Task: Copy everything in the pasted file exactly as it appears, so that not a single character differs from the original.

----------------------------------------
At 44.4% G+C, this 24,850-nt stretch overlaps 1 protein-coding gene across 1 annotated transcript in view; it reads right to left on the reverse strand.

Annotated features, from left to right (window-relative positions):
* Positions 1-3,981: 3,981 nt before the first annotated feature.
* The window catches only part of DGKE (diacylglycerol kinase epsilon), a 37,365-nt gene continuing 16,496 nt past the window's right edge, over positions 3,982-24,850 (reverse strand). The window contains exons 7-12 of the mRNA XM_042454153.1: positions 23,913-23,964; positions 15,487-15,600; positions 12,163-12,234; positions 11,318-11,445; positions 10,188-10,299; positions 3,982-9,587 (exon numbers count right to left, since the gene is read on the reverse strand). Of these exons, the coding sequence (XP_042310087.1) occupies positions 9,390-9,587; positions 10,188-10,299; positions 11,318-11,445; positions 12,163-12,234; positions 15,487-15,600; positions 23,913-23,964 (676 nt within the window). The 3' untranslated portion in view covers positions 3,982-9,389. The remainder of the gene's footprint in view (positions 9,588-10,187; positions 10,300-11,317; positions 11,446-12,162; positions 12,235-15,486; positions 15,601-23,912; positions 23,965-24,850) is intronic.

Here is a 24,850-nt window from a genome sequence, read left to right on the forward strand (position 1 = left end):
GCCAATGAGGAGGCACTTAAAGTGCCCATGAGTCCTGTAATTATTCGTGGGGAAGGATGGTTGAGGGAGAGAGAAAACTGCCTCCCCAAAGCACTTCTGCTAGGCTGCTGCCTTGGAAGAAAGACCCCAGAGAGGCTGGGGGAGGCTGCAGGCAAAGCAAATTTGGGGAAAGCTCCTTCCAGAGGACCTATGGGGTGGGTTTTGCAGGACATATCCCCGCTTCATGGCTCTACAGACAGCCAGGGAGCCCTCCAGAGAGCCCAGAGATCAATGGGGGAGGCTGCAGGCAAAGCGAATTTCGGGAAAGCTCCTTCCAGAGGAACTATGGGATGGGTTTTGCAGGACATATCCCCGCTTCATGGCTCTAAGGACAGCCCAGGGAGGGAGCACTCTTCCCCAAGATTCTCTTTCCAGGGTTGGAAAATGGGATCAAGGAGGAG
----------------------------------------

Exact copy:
At 44.4% G+C, this 24,850-nt stretch overlaps 1 protein-coding gene across 1 annotated transcript in view; it reads right to left on the reverse strand.

Annotated features, from left to right (window-relative positions):
* Positions 1-3,981: 3,981 nt before the first annotated feature.
* The window catches only part of DGKE (diacylglycerol kinase epsilon), a 37,365-nt gene continuing 16,496 nt past the window's right edge, over positions 3,982-24,850 (reverse strand). The window contains exons 7-12 of the mRNA XM_042454153.1: positions 23,913-23,964; positions 15,487-15,600; positions 12,163-12,234; positions 11,318-11,445; positions 10,188-10,299; positions 3,982-9,587 (exon numbers count right to left, since the gene is read on the reverse strand). Of these exons, the coding sequence (XP_042310087.1) occupies positions 9,390-9,587; positions 10,188-10,299; positions 11,318-11,445; positions 12,163-12,234; positions 15,487-15,600; positions 23,913-23,964 (676 nt within the window). The 3' untranslated portion in view covers positions 3,982-9,389. The remainder of the gene's footprint in view (positions 9,588-10,187; positions 10,300-11,317; positions 11,446-12,162; positions 12,235-15,486; positions 15,601-23,912; positions 23,965-24,850) is intronic.

Here is a 24,850-nt window from a genome sequence, read left to right on the forward strand (position 1 = left end):
GCCAATGAGGAGGCACTTAAAGTGCCCATGAGTCCTGTAATTATTCGTGGGGAAGGATGGTTGAGGGAGAGAGAAAACTGCCTCCCCAAAGCACTTCTGCTAGGCTGCTGCCTTGGAAGAAAGACCCCAGAGAGGCTGGGGGAGGCTGCAGGCAAAGCAAATTTGGGGAAAGCTCCTTCCAGAGGACCTATGGGGTGGGTTTTGCAGGACATATCCCCGCTTCATGGCTCTACAGACAGCCAGGGAGCCCTCCAGAGAGCCCAGAGATCAATGGGGGAGGCTGCAGGCAAAGCGAATTTCGGGAAAGCTCCTTCCAGAGGAACTATGGGATGGGTTTTGCAGGACATATCCCCGCTTCATGGCTCTAAGGACAGCCCAGGGAGGGAGCACTCTTCCCCAAGATTCTCTTTCCAGGGTTGGAAAATGGGATCAAGGAGGAG